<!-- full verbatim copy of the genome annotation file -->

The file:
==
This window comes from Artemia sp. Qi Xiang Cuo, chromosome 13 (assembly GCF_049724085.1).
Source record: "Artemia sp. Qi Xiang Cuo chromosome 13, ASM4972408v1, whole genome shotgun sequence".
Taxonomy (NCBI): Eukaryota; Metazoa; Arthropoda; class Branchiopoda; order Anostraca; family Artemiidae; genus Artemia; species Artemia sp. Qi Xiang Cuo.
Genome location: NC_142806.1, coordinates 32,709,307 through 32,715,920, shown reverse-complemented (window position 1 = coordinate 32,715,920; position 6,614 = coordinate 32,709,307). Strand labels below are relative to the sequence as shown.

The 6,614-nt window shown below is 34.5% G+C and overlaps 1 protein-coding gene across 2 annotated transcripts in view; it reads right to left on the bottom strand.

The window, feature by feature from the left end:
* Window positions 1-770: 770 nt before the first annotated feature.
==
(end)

This window comes from Artemia sp. Qi Xiang Cuo, chromosome 13 (assembly GCF_049724085.1).
Source record: "Artemia sp. Qi Xiang Cuo chromosome 13, ASM4972408v1, whole genome shotgun sequence".
Taxonomy (NCBI): Eukaryota; Metazoa; Arthropoda; class Branchiopoda; order Anostraca; family Artemiidae; genus Artemia; species Artemia sp. Qi Xiang Cuo.
Genome location: NC_142806.1, coordinates 32,709,307 through 32,715,920, shown reverse-complemented (window position 1 = coordinate 32,715,920; position 6,614 = coordinate 32,709,307). Strand labels below are relative to the sequence as shown.

The 6,614-nt window shown below is 34.5% G+C and overlaps 1 protein-coding gene across 2 annotated transcripts in view; it reads right to left on the bottom strand.

The window, feature by feature from the left end:
* Window positions 1-770: 770 nt before the first annotated feature.